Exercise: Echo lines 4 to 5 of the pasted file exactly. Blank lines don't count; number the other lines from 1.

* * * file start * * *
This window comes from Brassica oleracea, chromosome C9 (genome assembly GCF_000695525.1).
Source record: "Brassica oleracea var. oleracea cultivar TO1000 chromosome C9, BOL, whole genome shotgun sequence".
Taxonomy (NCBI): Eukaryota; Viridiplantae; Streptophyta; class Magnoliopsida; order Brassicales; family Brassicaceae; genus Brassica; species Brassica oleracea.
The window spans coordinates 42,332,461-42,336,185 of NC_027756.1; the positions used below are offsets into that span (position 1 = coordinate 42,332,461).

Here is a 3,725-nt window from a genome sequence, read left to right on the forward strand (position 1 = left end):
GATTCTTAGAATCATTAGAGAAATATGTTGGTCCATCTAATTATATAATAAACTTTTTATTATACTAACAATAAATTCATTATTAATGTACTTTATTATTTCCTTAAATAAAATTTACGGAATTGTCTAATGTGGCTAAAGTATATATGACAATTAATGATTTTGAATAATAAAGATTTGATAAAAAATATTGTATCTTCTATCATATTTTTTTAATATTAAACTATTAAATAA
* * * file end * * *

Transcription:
The window spans coordinates 42,332,461-42,336,185 of NC_027756.1; the positions used below are offsets into that span (position 1 = coordinate 42,332,461).

Here is a 3,725-nt window from a genome sequence, read left to right on the forward strand (position 1 = left end):